Once the greens are wilted, then stir them in.    Serve.

Total Cheat

Open a can of beans.  Slice in some sausage.  Add some salsa.  Heat and serve.savor-the-southwest-sausage-soup


More about Herbs & Cooking –

soule-kino-southwestThe last few copies of this out-of-print award winning Southwestern book are now for sale. Father Kino’s Herbs: Growing and Using Them Today  

The review says:

“Award-winning garden writer Dr. Jacqueline A. Soule has pulled together a fascinating book on the life of Father Eusebio Francisco Kino and some of the plants that he brought to Southern Arizona and northwestern Sonora, and area called the Pimeria Alta.”

A steal at only $20!  This link is to our sales site. The profits from the sale go to the local Horticulture Therapy non-profit Tierra del Sol Institute.  We hope you will help support this great Southwest non-profit!

And Here’s Our Cookbook!

savor-honey-bookMay we suggest our dandy little cookbook?   Christmas is coming 😉

Using Honey in New and Savory Ways offers 36 pages of tips for using honey in your cooking, as well as in all manner of dishes. A steal at only $6!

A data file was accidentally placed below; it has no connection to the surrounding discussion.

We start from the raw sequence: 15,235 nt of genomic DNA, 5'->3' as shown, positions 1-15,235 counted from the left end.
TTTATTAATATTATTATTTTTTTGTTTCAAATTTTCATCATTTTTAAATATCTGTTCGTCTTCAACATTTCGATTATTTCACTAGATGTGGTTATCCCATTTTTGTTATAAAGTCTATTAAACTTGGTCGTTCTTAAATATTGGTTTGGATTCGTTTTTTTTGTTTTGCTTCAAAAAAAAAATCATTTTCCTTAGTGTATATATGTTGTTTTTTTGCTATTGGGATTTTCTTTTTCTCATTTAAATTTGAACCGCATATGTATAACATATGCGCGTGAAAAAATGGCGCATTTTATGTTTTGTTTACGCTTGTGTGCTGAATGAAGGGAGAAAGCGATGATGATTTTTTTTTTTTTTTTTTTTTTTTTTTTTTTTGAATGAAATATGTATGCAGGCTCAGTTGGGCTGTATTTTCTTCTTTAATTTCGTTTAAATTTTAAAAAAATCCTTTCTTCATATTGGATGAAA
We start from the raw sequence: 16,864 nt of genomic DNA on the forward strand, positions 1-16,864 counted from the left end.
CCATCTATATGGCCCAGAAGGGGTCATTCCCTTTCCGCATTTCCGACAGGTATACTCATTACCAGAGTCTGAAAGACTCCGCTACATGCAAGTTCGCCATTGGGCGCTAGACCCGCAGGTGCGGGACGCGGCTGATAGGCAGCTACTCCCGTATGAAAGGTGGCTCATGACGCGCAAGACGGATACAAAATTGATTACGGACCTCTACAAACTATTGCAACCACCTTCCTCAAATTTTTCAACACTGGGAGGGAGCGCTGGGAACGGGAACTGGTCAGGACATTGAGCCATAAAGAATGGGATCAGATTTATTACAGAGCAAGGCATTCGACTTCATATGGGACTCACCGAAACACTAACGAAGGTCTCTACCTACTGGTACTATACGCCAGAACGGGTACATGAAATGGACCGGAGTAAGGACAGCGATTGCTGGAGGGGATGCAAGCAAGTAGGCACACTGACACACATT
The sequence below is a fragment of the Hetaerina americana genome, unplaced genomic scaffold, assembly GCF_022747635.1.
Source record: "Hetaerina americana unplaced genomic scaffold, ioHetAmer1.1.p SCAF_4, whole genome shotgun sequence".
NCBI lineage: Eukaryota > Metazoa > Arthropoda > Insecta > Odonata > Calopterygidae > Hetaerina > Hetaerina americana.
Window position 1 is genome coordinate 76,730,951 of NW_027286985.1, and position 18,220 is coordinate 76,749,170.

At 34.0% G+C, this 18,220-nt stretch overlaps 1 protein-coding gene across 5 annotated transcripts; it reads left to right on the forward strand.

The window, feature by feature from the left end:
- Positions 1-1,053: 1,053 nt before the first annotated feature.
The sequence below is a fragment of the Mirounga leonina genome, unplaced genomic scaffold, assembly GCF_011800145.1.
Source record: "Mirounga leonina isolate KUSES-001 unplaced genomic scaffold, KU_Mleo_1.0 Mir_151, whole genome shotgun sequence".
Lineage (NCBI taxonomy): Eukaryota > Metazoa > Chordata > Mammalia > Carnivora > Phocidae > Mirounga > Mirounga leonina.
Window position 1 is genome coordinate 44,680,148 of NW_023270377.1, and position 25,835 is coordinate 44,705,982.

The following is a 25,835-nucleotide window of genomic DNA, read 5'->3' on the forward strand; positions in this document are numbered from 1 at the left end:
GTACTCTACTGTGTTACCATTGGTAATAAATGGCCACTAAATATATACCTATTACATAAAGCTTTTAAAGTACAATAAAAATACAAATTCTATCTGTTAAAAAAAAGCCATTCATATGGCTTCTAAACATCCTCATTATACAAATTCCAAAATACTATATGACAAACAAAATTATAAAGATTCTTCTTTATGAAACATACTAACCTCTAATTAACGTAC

We hope you will help support some local Southwest folks!
From the review:
“Honey is for more than desserts and this book can help! Using honey in cooking savory dishes helps engage all your taste buds and adds a layer of added flavor to everyday dishes – plus holiday fare.”

Beekeeper?  We offer volume discounts – because if you sell honey in local markets you might want to offer some of these books as well.

Legal Note

© Article copyright Savor the Southwest // Jacqueline A. Soule. All rights reserved. You must ask permission to republish an entire blog post or article. Okay to use a short excerpt but you must give proper credit. You must include a link back to the original post on our site. No stealing photos.


The authors of this website have researched the edibility of the materials we discuss, however, humans vary in their ability to tolerate different foods, drinks, and herbs. Individuals consuming flowers, plants, animals or derivatives mentioned in this blog do so entirely at their own risk. The authors on this site cannot be held responsible for any adverse reaction. In case of doubt please consult your medical practitioner.